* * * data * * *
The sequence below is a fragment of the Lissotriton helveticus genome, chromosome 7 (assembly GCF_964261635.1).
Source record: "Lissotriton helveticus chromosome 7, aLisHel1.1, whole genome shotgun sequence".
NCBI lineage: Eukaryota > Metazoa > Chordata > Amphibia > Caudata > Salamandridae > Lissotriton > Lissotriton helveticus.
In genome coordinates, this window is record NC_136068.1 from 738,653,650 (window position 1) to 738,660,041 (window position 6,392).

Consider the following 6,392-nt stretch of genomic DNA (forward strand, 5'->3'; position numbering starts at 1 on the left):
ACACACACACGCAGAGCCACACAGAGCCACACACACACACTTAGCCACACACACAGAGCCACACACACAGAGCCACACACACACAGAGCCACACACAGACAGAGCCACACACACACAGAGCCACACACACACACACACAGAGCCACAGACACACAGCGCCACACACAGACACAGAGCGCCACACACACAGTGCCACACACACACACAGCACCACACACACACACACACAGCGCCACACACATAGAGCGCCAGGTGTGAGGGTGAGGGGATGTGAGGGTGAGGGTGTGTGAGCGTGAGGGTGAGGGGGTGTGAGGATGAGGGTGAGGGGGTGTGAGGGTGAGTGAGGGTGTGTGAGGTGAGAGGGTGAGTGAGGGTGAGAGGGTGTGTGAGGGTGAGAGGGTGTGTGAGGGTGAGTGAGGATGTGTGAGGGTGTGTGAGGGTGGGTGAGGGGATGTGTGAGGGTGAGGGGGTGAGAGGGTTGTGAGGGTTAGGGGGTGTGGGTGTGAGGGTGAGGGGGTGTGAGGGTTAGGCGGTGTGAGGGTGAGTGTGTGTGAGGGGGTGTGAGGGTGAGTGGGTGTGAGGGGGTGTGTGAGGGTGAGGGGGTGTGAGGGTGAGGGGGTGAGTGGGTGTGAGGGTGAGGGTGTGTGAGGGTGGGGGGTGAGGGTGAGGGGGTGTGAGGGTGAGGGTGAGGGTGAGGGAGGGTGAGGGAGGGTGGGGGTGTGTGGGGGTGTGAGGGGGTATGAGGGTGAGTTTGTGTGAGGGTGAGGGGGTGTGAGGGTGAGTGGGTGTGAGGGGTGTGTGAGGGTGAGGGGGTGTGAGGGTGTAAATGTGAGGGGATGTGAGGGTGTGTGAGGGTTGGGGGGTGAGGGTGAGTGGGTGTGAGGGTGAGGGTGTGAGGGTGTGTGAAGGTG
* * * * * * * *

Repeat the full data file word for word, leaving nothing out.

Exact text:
The sequence below is a fragment of the Lissotriton helveticus genome, chromosome 7 (assembly GCF_964261635.1).
Source record: "Lissotriton helveticus chromosome 7, aLisHel1.1, whole genome shotgun sequence".
NCBI lineage: Eukaryota > Metazoa > Chordata > Amphibia > Caudata > Salamandridae > Lissotriton > Lissotriton helveticus.
In genome coordinates, this window is record NC_136068.1 from 738,653,650 (window position 1) to 738,660,041 (window position 6,392).

Consider the following 6,392-nt stretch of genomic DNA (forward strand, 5'->3'; position numbering starts at 1 on the left):
ACACACACACGCAGAGCCACACAGAGCCACACACACACACTTAGCCACACACACAGAGCCACACACACAGAGCCACACACACACAGAGCCACACACAGACAGAGCCACACACACACAGAGCCACACACACACACACACAGAGCCACAGACACACAGCGCCACACACAGACACAGAGCGCCACACACACAGTGCCACACACACACACAGCACCACACACACACACACACAGCGCCACACACATAGAGCGCCAGGTGTGAGGGTGAGGGGATGTGAGGGTGAGGGTGTGTGAGCGTGAGGGTGAGGGGGTGTGAGGATGAGGGTGAGGGGGTGTGAGGGTGAGTGAGGGTGTGTGAGGTGAGAGGGTGAGTGAGGGTGAGAGGGTGTGTGAGGGTGAGAGGGTGTGTGAGGGTGAGTGAGGATGTGTGAGGGTGTGTGAGGGTGGGTGAGGGGATGTGTGAGGGTGAGGGGGTGAGAGGGTTGTGAGGGTTAGGGGGTGTGGGTGTGAGGGTGAGGGGGTGTGAGGGTTAGGCGGTGTGAGGGTGAGTGTGTGTGAGGGGGTGTGAGGGTGAGTGGGTGTGAGGGGGTGTGTGAGGGTGAGGGGGTGTGAGGGTGAGGGGGTGAGTGGGTGTGAGGGTGAGGGTGTGTGAGGGTGGGGGGTGAGGGTGAGGGGGTGTGAGGGTGAGGGTGAGGGTGAGGGAGGGTGAGGGAGGGTGGGGGTGTGTGGGGGTGTGAGGGGGTATGAGGGTGAGTTTGTGTGAGGGTGAGGGGGTGTGAGGGTGAGTGGGTGTGAGGGGTGTGTGAGGGTGAGGGGGTGTGAGGGTGTAAATGTGAGGGGATGTGAGGGTGTGTGAGGGTTGGGGGGTGAGGGTGAGTGGGTGTGAGGGTGAGGGTGTGAGGGTGTGTGAAGGTG